Three oil companies are set to begin exploration in Somaliland, making it possible that the break-away state will drill its first well as early as 2014, oil minister Hussein Abdi Dualeh says.
Australia-based Jacka Resources, London-listed Ophir Energy, and Genel Energy, which is headed by former BP chief executive Tony Hayward, will all start extensive exploration activities by early next year.
“There was very low activity for years and now three groups are starting a major exploration programme all at once. 2013 is going to be a big year for us, ushering in the biggest exploration programme that this country has seen in the past 21 years,” Mr Dualeh told This is Africa in a telephone interview. “By 2014 we are hoping to drill our first exploratory well,” he added.
Somaliland, which declared independence from Somalia in 1991 when the central government collapsed, is not internationally recognised as a country, despite operating its own political system, government institutions, and currency. However, investors have been attracted by the country’s geology and a string of hydrocarbon discoveries across East Africa.
“The geology is very similar to that of Yemen, and Yemen has proven reserves of between 7bn and 9bn barrels, depending on who you listen to,” Mr Dualeh explains. “We have early indications that there are working petroleum systems present in Somaliland, it’s just a matter of finding commercial quality.”
The three oil groups operate seven blocks between them through the country’s central and south-western regions. This is the first foray into Africa for Anglo-Turkish Genel Energy, which announced in August that it had the rights to two blocks in Somaliland, amongst others in Morocco and Côte d’Ivoire. “This is their first entrance into the African continent and they are starting big. They are investing almost $30m dollars [in Somaliland] next year,” Mr Dualeh says, adding that the group’s delegation, headed by the former BP boss Tony Hayward, will be visiting the country on November 6.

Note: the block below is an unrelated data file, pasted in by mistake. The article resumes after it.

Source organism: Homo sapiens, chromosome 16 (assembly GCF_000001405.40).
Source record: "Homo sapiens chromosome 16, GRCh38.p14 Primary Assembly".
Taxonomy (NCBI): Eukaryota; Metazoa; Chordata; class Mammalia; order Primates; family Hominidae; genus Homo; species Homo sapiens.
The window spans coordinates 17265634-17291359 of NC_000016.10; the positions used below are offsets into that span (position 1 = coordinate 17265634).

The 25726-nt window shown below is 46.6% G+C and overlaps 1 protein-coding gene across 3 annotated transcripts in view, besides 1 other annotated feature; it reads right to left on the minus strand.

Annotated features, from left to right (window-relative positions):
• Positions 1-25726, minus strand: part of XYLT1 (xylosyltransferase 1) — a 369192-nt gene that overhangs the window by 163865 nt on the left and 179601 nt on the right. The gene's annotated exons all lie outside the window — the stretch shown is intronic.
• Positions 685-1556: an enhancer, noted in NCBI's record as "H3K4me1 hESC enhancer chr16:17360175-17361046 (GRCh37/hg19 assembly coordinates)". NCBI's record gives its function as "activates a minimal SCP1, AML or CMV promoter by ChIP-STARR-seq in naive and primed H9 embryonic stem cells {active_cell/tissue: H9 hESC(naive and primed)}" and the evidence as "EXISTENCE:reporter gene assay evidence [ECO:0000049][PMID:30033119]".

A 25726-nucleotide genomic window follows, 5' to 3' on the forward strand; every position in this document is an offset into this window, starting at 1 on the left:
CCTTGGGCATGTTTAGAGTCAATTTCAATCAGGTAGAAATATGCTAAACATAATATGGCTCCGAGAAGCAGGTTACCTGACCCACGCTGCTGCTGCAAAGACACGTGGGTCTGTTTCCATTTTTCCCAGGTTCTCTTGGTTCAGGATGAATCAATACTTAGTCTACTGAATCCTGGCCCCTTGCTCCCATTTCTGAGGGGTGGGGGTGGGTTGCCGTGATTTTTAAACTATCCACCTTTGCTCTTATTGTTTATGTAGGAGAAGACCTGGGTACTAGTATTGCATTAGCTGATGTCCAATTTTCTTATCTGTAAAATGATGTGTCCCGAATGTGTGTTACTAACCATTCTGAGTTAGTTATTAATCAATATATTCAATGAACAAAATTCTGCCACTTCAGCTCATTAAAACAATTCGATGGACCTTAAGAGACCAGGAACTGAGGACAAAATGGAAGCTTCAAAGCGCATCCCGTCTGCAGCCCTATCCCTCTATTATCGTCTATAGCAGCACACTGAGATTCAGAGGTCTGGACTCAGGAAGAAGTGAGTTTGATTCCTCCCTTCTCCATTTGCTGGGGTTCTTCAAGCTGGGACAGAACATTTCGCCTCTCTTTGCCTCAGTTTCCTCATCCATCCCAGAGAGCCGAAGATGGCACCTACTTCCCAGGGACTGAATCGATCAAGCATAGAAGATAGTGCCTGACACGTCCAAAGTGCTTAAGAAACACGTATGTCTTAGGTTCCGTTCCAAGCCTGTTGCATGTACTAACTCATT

A spokesperson for Genel declined to comment on capital expenditure in Somaliland, but said that it will invest $400m in its African activity over three years.
Somaliland is looking to give out its remaining onshore and offshore blocks and is in negotiation with unnamed groups, while still courting new investors. “We have not yet closed any deals, but we are in talks with some,” Mr Dualeh says. “We are looking for viable oil and gas companies that have a proven track record and the technical and financial capacity to deliver.”
In the mining sector, unnamed private equity firms backed by Chinese, Korean and Indian investors are also developing coal, manganese and iron ore projects, he says: “We have several licenses that have been issued there are good prospects to start mining iron ore in the coming year.”
Firms operating in unrecognized states encounter difficulties in the insurance sector. However, investors do not see a lot of above ground risk, Mr Dualeh argues. “We fully control the territory and have a working government. We’ve been a planning, governing country for 21 years, and we have gone through four democratically elected governments. We have very good access to markets, and a very conducive environment for investment.”
East Africa is experiencing a resource bonanza. In March this year, Tullow Oil hit oil in the north-western Turkana region of Kenya, while global oil and gas producer BG Group announced a huge gas find inTanzania. Hydrocarbon fields have been discovered across Uganda and Mozambique. Somaliland’s semi-autonomous neighbour Puntland has also been accelerating oil exploration. The Canadian firm Africa Oil began drilling two wells in January – Somalia’s first in 21 years.
by Eleanor Whitehead